But pants all over the floor? It’s all good. Wet towels hanging up? Adds to the experience. Mess? Don’t tidy it. I dare you.

Now if you *do* have the space to dedicate a little area to your practice, then that’s awesome. Light candles, throw some houseplants in there, have everything ready for when the mood strikes you – go you. But I promise you, it really isn’t necessary and often it’s just a barrier we make up for ourselves. “Well, I can’t possibly get my yoga on ‘til I’ve tidied up…”. Yeah, keep telling yourself that.

4. Find your sequence.

Maybe you’ve got one in mind you know back to front from your time in classes. Or maybe you’re creative enough to come up with your own. If you do have something in mind, just keep practicing this sequence and see how it changes (or you change) each time you turn to it.

5. Find an online teacher or online yoga studio you really dig.

Yes, we’re allowed to toot our own horn (aren’t we!?). Our online studio is a place for live yoga, on-demand yoga, a thriving community and heaps more. You can learn more about how it works here. Online yoga – whoever you go with – is like having your own personal yoga teacher at home and it can really help you get motivated to practice.

6. Don’t skip savasana.

After singing the praises of online yoga in no. 5, I gotta tell you that, just like in studios and regular classes, there’s a lot of pretty crappy teachers out there, and even more you just won’t gel with. Buuuut one of my biggest peeves is when an online teacher says “and let’s take savasana, one of the most important poses in alllllllllll of yoga”, and then the video just ends. Thanks. See ya.

What!? Just no. How annoying can you get. I wanna be guided through my savasana or I’ll struggle to do it. And you’re probably like me. Especially if your house has ALL THE DISTRACTIONS. So my point here is to make sure you firstly find a teacher who includes a decent savasana in their online classes (like ours do), and second stick around for it. We rarely take a minute to relax and breathe – do it, it’s important.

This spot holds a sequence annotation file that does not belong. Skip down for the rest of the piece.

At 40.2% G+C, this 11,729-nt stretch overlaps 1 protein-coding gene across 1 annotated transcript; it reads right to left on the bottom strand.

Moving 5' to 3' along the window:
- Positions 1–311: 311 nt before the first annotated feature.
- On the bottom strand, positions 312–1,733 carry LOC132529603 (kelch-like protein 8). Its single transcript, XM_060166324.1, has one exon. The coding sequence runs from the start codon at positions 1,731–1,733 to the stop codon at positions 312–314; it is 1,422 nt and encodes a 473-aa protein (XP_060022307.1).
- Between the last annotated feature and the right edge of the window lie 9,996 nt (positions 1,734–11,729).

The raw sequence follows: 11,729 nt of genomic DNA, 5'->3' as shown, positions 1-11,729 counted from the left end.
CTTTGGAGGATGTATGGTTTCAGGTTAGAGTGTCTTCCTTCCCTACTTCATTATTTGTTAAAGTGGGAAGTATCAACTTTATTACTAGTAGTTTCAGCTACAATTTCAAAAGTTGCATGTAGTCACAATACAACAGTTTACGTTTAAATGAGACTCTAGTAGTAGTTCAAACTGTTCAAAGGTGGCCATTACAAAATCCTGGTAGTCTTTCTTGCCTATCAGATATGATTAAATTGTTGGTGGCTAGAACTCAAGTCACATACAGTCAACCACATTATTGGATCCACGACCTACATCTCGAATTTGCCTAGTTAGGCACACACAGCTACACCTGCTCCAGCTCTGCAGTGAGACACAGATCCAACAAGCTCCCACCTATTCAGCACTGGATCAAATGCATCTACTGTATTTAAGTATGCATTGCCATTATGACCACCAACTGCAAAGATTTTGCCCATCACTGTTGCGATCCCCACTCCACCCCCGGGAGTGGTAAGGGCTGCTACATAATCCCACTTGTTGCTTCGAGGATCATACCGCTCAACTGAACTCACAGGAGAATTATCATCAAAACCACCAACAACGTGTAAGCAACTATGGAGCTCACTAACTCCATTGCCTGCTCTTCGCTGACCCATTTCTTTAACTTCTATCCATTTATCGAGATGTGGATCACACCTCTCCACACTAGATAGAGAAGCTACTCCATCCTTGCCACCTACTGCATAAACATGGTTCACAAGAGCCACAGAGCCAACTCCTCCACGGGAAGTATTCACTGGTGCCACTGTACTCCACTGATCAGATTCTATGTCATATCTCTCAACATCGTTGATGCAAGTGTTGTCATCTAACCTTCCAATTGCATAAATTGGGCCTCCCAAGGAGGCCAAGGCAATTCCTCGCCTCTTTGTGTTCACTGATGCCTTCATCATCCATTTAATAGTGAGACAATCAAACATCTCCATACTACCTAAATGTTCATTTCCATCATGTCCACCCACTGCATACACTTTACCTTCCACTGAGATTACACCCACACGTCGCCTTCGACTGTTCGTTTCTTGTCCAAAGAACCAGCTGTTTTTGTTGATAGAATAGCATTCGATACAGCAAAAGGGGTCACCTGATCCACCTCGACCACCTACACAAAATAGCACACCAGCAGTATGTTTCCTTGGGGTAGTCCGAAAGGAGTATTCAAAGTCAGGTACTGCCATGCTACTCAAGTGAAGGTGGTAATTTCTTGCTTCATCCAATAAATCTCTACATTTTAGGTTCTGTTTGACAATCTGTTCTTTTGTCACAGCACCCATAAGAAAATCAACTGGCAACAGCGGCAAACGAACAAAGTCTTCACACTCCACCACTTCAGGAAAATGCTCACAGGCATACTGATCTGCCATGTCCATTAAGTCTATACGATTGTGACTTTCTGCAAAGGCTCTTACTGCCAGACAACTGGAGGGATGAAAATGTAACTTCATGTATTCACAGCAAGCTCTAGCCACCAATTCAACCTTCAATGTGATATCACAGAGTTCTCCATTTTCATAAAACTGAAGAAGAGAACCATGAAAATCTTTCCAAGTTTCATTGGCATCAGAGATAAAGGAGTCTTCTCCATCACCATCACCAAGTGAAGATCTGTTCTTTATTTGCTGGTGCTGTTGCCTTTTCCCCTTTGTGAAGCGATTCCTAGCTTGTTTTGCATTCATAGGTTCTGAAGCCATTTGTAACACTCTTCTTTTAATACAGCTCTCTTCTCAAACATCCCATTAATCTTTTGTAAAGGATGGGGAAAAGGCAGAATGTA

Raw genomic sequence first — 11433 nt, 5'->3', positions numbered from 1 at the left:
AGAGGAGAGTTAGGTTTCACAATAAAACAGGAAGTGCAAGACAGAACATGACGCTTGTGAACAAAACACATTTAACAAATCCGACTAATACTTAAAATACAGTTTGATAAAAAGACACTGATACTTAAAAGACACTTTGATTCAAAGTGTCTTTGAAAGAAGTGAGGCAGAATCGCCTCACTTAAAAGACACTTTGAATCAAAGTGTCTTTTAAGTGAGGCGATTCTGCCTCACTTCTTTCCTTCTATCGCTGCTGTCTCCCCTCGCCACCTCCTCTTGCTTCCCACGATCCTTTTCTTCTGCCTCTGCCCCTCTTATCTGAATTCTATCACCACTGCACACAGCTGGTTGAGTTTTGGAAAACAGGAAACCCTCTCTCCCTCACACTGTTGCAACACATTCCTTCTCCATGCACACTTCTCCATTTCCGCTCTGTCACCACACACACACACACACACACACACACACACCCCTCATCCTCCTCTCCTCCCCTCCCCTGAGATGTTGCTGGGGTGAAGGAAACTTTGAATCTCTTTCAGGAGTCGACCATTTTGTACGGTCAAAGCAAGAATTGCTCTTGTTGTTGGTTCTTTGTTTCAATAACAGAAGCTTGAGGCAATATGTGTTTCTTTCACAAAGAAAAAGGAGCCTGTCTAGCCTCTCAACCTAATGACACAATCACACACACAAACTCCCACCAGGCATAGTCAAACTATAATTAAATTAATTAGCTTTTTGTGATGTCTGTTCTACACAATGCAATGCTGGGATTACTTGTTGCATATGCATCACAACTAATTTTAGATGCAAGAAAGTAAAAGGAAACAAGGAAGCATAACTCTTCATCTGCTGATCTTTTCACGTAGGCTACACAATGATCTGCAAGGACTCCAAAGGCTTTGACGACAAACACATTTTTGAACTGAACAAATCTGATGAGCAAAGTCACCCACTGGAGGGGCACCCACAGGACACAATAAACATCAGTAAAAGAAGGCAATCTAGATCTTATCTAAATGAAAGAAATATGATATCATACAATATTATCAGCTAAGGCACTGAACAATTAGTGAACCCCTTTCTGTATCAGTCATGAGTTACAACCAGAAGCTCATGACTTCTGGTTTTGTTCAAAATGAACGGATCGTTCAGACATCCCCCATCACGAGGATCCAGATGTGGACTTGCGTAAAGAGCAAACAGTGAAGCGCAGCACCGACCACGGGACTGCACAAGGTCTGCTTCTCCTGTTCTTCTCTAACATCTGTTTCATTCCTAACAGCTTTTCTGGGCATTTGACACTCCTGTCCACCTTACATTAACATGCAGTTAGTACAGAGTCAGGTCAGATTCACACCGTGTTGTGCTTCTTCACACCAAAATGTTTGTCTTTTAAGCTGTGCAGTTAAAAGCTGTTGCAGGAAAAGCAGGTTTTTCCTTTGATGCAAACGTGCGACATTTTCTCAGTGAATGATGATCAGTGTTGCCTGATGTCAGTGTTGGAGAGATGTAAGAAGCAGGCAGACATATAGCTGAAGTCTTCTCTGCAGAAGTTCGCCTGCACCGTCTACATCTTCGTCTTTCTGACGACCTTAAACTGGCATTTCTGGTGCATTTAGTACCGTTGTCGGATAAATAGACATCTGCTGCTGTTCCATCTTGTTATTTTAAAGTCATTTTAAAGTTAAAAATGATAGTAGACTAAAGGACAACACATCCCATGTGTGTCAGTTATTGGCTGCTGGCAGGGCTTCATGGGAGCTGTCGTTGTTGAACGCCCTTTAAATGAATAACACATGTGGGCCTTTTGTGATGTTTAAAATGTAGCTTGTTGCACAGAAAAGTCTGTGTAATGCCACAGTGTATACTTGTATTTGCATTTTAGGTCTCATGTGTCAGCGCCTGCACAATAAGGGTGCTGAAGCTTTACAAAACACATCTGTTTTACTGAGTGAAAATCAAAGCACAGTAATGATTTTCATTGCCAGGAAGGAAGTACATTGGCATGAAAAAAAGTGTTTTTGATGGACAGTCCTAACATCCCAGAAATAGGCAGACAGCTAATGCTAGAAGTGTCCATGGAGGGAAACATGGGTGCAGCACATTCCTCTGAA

Speaking of relaxing and breathing…

7. Carve out a mini moment for a little meditation.

Even if it’s 30 seconds. Just sit (or lie down – we’re not judging here) and breathe. Maybe count your breaths, or just notice, REALLY notice, how you’re feeling. Maybe it’s post class if your fav online teacher doesn’t include it. Just take a second before chaos again resumes. The benefits are incredible. I promise.

Starting a home yoga practice can be the best thing ever. Just don’t take it too seriously, and have fun. And if you dig our Revolution vibe, feel like easier-going yoga with like-minded folk, then check out our online yoga studio here.

Or if you’re not ready to commit, learn more about your ideal yoga style and get a free class when you take our quiz – What Kind Of Yoga Rockstar Are You?

Practice on, yogis!!

Chloe - Founder and Lead Teacher

POSTED: 16/04/2020

Chloe is the founder of TYR and her mission in life is simple: to encourage and facilitate authentic happiness in herself and those around her, and this goes into each and every class she teaches.